Port Opens, Perch Festival Starts

By John Swartz

As the dignitaries and press gathered for the ceremonial raising of flags to mark the opening of the Port of Orillia for another boating season, Allan Lafontaine, executive director of the Orillia District Chamber of Commerce and harbour master of the port, said he was going to petition the mayor to get some more swans.

Recently a couple swans moved into the port with the effect of giving the many geese a good reason to go elsewhere.

“Look at that, the sun just came out,” said Lafontaine. It was a good day to raise the flags, a month late, but a slight breeze caused the flags to flutter enough to make good pictures, and to take the edge off the heat. It was a perfect day.

Most of the people gathered for the event, Simcoe North MP Bruce Stanton and MPP Jill Dunlop, Mayor Steve Clarke, chamber president Bill Ecklund and Lafontaine were just happy to be able to be at an event.

“I’m just glad to be here to participate in the flag raising,” said Stanton during his remarks. “Let’s keep our fingers crossed and hopefully we’re going to have an amazing summer ahead.”

Clarke made note of how the chamber is able to stay relevant to the community when so many business were hobbled and the rules of engagement kept changing.

“I want to say think you to the chamber for being able to pivot and evolve as you have over the last year,” said Mayor Steve Clarke. “I know you have been looking for new and novel ways to engage the community and to engage the business community.”

It’s About The Economy

Getting the port open isn’t just about recreation. Visitors using the port spend a lot of money in Orillia.

“The port fits into the economy of Orillia significantly. If you’re a visitor to Orillia you either come in by car, or you come in by boat. This is one of our main entrances into the city,” said Clarke. There are few boats docked now, but everyone involved expects this will soon change.

“What this summer brings, definitively, I don’t know. My suspicion is with each step that opens, if the numbers continue to go in the direction they are going in right now and the vaccination numbers continue to go up, the port, if it’s safe to do so, will get busier and busier,” Clarke said.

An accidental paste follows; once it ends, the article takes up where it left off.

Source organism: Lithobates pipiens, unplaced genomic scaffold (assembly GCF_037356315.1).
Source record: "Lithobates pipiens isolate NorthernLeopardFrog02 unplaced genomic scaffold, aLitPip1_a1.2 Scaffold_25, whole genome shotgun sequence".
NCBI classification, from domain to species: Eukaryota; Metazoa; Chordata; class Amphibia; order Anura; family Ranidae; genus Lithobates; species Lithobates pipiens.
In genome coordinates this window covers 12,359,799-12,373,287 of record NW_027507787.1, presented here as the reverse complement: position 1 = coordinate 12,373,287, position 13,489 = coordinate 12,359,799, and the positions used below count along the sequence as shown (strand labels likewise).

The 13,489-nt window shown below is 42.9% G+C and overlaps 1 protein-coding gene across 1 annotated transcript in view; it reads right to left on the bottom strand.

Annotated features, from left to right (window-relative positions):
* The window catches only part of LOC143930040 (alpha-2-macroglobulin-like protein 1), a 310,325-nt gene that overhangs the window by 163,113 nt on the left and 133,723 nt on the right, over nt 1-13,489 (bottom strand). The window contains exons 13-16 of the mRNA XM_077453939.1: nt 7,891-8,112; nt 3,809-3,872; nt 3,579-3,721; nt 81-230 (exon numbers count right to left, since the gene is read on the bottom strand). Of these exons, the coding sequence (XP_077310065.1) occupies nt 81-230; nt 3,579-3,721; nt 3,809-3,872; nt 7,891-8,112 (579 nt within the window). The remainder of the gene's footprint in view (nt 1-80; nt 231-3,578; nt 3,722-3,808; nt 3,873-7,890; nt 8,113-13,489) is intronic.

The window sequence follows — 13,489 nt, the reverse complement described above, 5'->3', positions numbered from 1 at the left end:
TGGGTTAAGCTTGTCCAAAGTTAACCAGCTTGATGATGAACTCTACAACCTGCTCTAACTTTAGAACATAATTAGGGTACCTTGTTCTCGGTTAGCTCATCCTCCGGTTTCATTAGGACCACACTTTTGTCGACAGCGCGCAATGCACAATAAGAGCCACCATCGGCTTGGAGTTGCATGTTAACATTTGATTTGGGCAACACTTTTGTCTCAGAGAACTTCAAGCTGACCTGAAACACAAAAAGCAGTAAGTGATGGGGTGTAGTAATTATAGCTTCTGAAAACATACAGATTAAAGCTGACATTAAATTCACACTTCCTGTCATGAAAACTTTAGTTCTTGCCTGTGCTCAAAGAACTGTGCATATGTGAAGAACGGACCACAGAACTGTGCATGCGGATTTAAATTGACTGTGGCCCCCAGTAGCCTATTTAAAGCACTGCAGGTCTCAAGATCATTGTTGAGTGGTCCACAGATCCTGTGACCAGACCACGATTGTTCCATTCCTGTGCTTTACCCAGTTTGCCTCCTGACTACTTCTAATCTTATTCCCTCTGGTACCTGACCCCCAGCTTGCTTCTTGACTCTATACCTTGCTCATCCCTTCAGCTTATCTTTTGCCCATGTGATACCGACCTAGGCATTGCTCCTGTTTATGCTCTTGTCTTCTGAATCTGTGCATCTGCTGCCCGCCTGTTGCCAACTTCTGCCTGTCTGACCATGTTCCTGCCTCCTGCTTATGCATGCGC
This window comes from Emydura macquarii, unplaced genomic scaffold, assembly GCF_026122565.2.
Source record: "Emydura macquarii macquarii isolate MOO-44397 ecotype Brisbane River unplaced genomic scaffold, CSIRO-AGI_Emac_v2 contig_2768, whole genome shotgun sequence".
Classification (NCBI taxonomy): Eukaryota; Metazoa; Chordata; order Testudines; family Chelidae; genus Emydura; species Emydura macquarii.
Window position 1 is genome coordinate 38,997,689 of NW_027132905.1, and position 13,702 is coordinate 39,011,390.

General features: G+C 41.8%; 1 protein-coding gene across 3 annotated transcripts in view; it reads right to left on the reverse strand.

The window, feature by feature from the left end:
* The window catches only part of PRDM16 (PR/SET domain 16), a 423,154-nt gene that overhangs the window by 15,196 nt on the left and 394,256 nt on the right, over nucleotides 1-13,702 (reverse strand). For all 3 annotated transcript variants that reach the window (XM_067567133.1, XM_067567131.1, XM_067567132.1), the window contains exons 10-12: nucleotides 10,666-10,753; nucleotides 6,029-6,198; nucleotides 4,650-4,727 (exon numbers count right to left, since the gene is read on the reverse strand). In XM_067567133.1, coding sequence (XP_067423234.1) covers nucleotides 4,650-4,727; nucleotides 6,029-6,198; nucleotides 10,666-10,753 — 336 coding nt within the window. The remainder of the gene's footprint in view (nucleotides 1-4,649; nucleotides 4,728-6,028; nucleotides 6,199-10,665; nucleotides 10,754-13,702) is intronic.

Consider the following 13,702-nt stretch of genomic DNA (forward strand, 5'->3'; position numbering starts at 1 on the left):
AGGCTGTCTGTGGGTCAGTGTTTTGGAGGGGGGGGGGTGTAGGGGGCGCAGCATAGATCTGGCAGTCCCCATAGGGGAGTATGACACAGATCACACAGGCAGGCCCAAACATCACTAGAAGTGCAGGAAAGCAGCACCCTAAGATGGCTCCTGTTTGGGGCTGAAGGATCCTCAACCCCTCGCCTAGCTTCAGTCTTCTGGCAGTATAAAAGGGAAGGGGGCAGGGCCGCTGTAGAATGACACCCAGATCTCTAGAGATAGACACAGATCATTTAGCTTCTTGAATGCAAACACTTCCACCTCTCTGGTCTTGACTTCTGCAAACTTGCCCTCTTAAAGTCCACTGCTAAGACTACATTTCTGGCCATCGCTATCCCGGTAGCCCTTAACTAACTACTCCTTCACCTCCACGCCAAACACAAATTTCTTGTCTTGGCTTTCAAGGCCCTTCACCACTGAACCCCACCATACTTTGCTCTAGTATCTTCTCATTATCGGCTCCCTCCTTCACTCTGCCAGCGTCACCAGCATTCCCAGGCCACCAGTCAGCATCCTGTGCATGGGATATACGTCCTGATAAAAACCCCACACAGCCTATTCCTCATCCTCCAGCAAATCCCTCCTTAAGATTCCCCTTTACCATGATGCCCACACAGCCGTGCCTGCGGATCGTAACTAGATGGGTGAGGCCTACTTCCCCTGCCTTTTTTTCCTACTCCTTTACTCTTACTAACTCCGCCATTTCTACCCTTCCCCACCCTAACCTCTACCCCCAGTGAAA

Lafontaine said he expects to be very busy all summer.

“The indicators are that we are getting a lot of interest. We’re booking fast for Canada Day, record sales of the Trent Waterway system, seasonal passes,” said Allan Lafontaine. Phone inquires indicate people can’t wait to visit.

“They’re calling, they miss us, they miss Orillia. A lot of them don’t know how great Orillia is now since they’ve been gone because Orillia has dynamically changed through the pandemic.”

Lafontaine listed a number of new restaurants and shops which opened since last year which will attract boaters go see what’s up the hill in downtown.

“It just looks great. The whole landscape of downtown has changed.”

He thinks the amount of traffic and business may return to levels from two years ago.

“2019 was our best year. September’s long weekend was always about a third full; through the Pirate Party we were sold out. Last year we were way down.”

Ecklund’s Orillia Home Hardware may not be the first thing to come to mind as an important place for boaters to shop, but when something is broken on a weekend a hardware shop nearby is handy.

“It’s very important, and at our store we get a lot of people who come and they’re used to coming to the smaller mom & pop stores and they see our store and they are very impressed with our size and the selection we offer. It’s great to see our out-of-town visitors,” said Ecklund. Boating supplies, repair items and even deck chairs are already moving, even with only curbside pickup available for the moment. He’s looking forward to being able to open the store mid-month.